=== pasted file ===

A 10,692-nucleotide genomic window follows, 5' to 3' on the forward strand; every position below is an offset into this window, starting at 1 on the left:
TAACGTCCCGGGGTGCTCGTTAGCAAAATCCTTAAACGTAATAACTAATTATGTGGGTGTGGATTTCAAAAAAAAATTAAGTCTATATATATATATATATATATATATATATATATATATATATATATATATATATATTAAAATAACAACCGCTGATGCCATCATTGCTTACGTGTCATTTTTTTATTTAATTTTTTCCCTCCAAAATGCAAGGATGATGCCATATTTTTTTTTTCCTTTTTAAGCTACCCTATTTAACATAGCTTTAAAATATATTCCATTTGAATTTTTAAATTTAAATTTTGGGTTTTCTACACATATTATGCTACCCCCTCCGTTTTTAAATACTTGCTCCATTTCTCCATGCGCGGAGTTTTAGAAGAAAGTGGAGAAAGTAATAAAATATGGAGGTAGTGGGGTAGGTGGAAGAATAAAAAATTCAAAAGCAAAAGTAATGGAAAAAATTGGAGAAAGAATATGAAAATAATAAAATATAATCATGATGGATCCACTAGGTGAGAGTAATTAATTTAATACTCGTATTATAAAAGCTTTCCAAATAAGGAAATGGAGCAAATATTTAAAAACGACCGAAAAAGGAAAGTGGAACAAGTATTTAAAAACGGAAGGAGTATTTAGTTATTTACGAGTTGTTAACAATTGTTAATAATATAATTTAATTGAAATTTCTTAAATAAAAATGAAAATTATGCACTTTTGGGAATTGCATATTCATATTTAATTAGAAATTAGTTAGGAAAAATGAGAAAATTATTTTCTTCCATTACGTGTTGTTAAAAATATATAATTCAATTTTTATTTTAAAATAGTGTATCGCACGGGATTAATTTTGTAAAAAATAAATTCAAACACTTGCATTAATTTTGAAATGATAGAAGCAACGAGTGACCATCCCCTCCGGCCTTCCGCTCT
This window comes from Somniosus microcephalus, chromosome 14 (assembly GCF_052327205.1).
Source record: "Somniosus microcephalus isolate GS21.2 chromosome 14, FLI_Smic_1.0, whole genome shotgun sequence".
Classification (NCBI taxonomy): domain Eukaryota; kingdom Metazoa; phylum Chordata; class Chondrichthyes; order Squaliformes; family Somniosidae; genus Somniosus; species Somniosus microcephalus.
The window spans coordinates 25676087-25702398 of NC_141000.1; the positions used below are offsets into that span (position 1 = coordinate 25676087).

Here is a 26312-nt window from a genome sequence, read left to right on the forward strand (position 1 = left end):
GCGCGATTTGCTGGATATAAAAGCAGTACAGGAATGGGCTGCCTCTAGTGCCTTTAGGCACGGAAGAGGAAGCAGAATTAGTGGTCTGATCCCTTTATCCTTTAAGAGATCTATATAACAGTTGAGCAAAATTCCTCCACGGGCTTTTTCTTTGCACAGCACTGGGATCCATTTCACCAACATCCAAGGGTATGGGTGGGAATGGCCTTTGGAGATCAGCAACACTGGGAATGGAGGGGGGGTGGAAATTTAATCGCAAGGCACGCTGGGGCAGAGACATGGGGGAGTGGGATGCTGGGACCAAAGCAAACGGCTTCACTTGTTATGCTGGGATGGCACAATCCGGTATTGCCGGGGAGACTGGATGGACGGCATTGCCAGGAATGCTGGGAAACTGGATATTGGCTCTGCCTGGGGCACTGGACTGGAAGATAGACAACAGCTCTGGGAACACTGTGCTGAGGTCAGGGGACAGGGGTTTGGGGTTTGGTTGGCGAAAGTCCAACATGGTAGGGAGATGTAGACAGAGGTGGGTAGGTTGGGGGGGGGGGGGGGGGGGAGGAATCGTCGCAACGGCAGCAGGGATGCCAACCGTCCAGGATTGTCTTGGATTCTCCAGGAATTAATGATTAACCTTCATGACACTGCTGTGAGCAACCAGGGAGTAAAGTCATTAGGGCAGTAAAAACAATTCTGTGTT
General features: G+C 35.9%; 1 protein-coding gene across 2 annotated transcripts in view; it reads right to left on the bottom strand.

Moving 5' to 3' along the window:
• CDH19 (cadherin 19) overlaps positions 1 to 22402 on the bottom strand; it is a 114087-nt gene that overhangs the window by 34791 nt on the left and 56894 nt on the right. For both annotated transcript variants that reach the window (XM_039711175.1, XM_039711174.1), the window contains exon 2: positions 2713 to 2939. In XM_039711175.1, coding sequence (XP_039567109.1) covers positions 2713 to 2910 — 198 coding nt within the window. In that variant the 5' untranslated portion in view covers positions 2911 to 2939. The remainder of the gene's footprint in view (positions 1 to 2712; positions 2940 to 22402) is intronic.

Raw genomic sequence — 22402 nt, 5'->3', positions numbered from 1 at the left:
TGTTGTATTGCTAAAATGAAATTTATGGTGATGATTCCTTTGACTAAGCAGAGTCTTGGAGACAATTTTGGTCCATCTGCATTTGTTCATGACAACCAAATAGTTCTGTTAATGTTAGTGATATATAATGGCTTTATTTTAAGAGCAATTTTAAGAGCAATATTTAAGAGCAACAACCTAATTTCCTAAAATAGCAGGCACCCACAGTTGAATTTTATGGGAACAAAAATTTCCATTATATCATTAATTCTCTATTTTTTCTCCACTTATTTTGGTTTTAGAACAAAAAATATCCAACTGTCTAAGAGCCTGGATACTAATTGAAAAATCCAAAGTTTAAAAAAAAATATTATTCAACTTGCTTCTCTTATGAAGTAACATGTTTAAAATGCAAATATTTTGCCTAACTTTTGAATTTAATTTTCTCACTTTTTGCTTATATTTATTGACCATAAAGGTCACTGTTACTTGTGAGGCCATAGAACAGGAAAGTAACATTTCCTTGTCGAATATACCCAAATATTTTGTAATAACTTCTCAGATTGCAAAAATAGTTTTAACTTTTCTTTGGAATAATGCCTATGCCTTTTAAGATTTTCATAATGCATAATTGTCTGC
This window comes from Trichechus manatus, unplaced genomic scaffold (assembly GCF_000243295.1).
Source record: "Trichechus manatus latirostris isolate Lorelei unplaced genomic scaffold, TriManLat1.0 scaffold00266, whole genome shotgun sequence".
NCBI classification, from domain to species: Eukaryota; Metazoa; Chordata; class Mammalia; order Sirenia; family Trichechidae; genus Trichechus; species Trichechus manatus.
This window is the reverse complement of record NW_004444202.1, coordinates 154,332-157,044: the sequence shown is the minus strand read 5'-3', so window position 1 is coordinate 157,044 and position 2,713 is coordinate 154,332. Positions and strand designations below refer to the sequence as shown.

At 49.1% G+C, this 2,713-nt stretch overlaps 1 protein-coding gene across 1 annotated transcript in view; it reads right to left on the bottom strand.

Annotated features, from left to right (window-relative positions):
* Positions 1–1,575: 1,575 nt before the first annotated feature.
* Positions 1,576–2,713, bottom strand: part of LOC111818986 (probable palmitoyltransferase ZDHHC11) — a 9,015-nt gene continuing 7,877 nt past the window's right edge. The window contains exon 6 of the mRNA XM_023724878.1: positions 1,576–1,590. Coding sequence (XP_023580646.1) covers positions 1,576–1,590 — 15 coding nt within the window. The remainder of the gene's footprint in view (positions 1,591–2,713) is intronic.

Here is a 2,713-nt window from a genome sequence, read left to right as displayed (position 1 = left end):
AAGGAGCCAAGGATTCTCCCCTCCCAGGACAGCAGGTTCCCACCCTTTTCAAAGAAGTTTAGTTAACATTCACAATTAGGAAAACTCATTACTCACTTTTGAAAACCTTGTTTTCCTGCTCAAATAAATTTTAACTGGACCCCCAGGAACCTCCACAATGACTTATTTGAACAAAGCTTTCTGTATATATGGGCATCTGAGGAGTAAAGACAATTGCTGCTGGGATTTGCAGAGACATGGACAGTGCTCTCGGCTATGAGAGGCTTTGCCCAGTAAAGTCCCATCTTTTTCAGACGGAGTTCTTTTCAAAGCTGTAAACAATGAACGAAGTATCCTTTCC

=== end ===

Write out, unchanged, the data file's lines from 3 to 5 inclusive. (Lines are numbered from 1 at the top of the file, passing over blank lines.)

This window comes from Somniosus microcephalus, chromosome 14 (assembly GCF_052327205.1).
Source record: "Somniosus microcephalus isolate GS21.2 chromosome 14, FLI_Smic_1.0, whole genome shotgun sequence".
Classification (NCBI taxonomy): domain Eukaryota; kingdom Metazoa; phylum Chordata; class Chondrichthyes; order Squaliformes; family Somniosidae; genus Somniosus; species Somniosus microcephalus.